Julie Doxsee

Meridian | Jerusalem
New Poems From the USA


thin exhale on shoe sole
says popping
is the sound of a semi-tire
meeting a two liter rolling
bottle not a shotgun.
a pancake is nostalgia
for two faces differentiating one
side of the giant window
from the other
chewing slowly near
a nearby winter newsstand.
a shadow sticks to south-leaning
in the street
and lifts its pant leg
for every person
stepping out of the phone
booth with a yearning look.
the teasing skin of leather,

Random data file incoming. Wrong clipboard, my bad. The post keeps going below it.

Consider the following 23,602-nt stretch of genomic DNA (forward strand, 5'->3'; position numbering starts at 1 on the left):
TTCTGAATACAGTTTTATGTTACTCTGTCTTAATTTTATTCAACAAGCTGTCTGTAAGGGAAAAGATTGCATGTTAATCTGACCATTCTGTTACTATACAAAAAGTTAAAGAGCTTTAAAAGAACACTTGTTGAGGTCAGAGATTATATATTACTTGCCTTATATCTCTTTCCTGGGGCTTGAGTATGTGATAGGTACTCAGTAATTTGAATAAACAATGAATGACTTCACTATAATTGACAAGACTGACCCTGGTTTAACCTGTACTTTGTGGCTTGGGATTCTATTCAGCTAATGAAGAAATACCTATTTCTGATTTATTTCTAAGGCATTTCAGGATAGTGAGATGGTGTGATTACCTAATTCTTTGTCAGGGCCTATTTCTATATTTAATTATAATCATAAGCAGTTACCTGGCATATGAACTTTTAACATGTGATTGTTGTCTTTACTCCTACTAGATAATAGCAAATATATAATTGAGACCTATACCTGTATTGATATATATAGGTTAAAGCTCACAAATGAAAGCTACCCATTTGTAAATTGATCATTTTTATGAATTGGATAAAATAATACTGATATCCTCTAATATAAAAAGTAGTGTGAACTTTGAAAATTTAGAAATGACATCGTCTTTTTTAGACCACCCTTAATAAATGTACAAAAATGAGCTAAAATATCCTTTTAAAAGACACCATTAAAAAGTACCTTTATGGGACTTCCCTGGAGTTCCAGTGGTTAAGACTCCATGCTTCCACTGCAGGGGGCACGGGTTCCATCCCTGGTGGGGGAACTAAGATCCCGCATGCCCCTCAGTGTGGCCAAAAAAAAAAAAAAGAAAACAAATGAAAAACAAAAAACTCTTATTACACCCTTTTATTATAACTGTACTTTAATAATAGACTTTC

boot, pentium 4, train platform—
the snake-charmer noise
of the blue line when it rains.
the entire city has slept
past the lives of such
relieving yawns. for instance:
“i remember enjoyment as a smile on my reason.”
aside in jerusalem the shell-on
peanuts are warm and
a guy with a mohawk
is about to get hitched.
a woman ties her wrists
up with her own bra strap,
biting into each person
in the room for just a day.
“i wouldn’t yearn,” she says,
“but I’m a happy suicidal.”
the groom-to-be kisses each girl
in line for the bathroom,
then raises a punky fist
in the air with a multi-kissed woo
i'm too sexy for my shirt
turned up to seven or eight.
with time, from the street, south,
comes a popping noise—
young girl shunting inherited
guns from shoulder to armpit.
and from the sky comes a light
a star-beam that says
“this is our little place.”